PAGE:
“The Homeless Innovation Technology Initiative marries tech talent with the real challenges surrounding homelessness in L.A. County. The tech community is coming together to create tangible innovative solutions,” said Bill Kehoe, Los Angeles County Chief Information Officer.

Homeowners Can Help in the Fight Against Homelessness

The Board of Supervisors is making it easier for homeowners to build or convert existing spaces into Accessory Dwelling Units (ADUs), also known as “backyard houses” or “granny flats.” The goal: to help increase the region’s seriously depleted housing stock though the development of safe and livable low-cost housing options.

Supervisor Mark Ridley-Thomas underscored the importance of ADUs in the fight against homelessness. “Addressing a shortage of more than 550,000 affordable units across Los Angeles County will require the expedient deployment of different types of housing, and ADUs are a great way for single family properties to be part of the solution,” he said. “It puts rent income into homeowners’ pockets, without altering the character of their neighborhoods.”

He recently hosted workshops at the Exposition Park Constituent Service and Training Center for homeowners curious about building, fixing up or legalizing a rental on their property. Click on the links below to learn more.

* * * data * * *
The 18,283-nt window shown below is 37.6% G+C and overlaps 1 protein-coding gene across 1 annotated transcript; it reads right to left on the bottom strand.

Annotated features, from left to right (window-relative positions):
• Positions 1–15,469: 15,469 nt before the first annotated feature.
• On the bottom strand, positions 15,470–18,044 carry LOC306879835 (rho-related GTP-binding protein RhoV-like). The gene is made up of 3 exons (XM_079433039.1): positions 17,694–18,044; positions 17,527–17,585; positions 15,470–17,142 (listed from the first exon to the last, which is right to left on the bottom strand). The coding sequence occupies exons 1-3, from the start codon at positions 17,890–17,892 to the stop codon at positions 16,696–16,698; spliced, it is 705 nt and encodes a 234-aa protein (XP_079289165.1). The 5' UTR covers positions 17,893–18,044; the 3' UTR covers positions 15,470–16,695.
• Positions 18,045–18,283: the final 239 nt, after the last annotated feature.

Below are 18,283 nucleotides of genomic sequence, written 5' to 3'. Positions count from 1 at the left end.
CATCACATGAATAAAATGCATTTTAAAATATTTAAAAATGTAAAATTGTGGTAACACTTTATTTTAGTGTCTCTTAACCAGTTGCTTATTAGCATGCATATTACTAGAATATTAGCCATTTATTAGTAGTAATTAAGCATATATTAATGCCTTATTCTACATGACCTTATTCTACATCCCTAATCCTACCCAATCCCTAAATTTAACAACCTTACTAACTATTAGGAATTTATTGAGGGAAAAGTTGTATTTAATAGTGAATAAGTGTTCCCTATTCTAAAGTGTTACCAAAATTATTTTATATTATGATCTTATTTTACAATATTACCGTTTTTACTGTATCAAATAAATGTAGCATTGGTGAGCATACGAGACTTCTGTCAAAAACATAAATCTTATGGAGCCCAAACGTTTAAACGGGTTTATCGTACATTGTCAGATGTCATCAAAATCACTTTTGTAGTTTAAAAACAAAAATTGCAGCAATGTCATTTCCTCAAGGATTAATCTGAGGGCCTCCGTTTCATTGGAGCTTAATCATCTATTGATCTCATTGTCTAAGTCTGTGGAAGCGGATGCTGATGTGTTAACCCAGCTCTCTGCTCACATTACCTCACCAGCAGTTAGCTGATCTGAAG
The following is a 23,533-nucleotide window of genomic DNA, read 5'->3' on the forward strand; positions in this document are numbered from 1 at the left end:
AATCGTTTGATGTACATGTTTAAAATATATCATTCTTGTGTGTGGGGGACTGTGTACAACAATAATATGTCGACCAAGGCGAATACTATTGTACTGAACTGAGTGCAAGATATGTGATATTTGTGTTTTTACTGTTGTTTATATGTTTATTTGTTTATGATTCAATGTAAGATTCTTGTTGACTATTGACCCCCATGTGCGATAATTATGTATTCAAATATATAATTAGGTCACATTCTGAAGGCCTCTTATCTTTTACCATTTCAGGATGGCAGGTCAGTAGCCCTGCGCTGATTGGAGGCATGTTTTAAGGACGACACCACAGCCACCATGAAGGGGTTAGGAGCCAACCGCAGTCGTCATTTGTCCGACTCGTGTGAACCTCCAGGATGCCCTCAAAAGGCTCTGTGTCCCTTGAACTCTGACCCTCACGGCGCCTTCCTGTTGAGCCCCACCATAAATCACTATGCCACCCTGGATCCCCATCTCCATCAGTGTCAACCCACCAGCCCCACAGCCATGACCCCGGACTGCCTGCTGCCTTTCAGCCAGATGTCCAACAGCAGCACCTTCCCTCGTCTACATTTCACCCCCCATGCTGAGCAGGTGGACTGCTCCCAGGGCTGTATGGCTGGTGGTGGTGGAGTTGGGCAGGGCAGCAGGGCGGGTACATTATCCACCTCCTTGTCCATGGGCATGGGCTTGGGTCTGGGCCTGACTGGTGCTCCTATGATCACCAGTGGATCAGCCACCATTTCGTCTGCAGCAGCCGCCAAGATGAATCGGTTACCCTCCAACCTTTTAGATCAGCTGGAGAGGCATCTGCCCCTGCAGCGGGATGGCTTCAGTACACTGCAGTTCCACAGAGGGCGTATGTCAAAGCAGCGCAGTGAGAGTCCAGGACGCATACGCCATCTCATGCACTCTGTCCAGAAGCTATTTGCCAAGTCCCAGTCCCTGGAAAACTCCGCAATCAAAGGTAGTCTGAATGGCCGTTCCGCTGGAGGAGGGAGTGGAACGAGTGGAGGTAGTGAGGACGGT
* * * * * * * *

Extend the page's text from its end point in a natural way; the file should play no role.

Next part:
Seeking to catalyze the community of architects, designers, planners and creative strategists to re-imagine the potential of ADUs, the County’s Art Commission launched Part of the Solution: Yes to ADU in partnership with the County’s Homeless Initiative, Department of Regional Planning and Community, and Development Commission.

In January 2018, it announced the winners of an ADU design competition. Participants included ranged from students to established practitioners, who assembled a tangible index of possibilities that can help policymakers, architects and homeowners implement ADUs in their communities.


Supportive Housing Takes Center Stage at Summit

CSH’s Deborah De Santis, Mayor Eric Garcetti, Supervisor Mark Ridley-Thomas and United Way’s Elise Buik. Photo by Bryan Chan

More than 1,000 people gathered at the nation’s only summit on supportive housing and heard Supervisor Mark Ridley-Thomas and Mayor Eric Garcetti talk about Los Angeles’ passage of ballot initiatives that will collectively raise an unprecedented $5 billion over a decade to address homelessness.